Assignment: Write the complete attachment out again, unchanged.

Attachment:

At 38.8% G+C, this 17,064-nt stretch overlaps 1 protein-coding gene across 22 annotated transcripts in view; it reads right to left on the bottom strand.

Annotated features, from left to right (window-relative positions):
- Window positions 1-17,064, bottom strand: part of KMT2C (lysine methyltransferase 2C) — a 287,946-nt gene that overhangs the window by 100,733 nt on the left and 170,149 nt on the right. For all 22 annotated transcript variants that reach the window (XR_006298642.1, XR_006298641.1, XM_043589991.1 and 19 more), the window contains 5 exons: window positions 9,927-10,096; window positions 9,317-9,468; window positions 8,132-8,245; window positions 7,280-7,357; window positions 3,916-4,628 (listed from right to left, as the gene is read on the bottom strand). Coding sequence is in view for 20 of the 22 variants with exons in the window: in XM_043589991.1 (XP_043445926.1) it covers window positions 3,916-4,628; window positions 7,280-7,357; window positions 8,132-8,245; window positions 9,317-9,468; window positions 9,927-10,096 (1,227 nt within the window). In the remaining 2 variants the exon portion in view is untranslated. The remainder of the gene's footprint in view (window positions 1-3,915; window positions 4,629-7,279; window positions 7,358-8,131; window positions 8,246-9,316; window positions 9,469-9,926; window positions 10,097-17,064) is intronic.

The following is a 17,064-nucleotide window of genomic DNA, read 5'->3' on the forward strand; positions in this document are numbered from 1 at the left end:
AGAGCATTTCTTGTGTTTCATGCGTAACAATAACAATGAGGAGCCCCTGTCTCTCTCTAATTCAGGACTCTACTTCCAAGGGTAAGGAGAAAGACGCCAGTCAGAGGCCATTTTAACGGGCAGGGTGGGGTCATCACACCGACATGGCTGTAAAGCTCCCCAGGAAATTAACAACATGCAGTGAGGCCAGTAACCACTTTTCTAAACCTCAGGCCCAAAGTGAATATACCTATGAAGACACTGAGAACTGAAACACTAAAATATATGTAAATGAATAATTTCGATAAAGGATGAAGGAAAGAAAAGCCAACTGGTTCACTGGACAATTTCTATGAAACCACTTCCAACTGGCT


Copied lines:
At 38.8% G+C, this 17,064-nt stretch overlaps 1 protein-coding gene across 22 annotated transcripts in view; it reads right to left on the bottom strand.

Annotated features, from left to right (window-relative positions):
- Window positions 1-17,064, bottom strand: part of KMT2C (lysine methyltransferase 2C) — a 287,946-nt gene that overhangs the window by 100,733 nt on the left and 170,149 nt on the right. For all 22 annotated transcript variants that reach the window (XR_006298642.1, XR_006298641.1, XM_043589991.1 and 19 more), the window contains 5 exons: window positions 9,927-10,096; window positions 9,317-9,468; window positions 8,132-8,245; window positions 7,280-7,357; window positions 3,916-4,628 (listed from right to left, as the gene is read on the bottom strand). Coding sequence is in view for 20 of the 22 variants with exons in the window: in XM_043589991.1 (XP_043445926.1) it covers window positions 3,916-4,628; window positions 7,280-7,357; window positions 8,132-8,245; window positions 9,317-9,468; window positions 9,927-10,096 (1,227 nt within the window). In the remaining 2 variants the exon portion in view is untranslated. The remainder of the gene's footprint in view (window positions 1-3,915; window positions 4,629-7,279; window positions 7,358-8,131; window positions 8,246-9,316; window positions 9,469-9,926; window positions 10,097-17,064) is intronic.

The following is a 17,064-nucleotide window of genomic DNA, read 5'->3' on the forward strand; positions in this document are numbered from 1 at the left end:
AGAGCATTTCTTGTGTTTCATGCGTAACAATAACAATGAGGAGCCCCTGTCTCTCTCTAATTCAGGACTCTACTTCCAAGGGTAAGGAGAAAGACGCCAGTCAGAGGCCATTTTAACGGGCAGGGTGGGGTCATCACACCGACATGGCTGTAAAGCTCCCCAGGAAATTAACAACATGCAGTGAGGCCAGTAACCACTTTTCTAAACCTCAGGCCCAAAGTGAATATACCTATGAAGACACTGAGAACTGAAACACTAAAATATATGTAAATGAATAATTTCGATAAAGGATGAAGGAAAGAAAAGCCAACTGGTTCACTGGACAATTTCTATGAAACCACTTCCAACTGGCT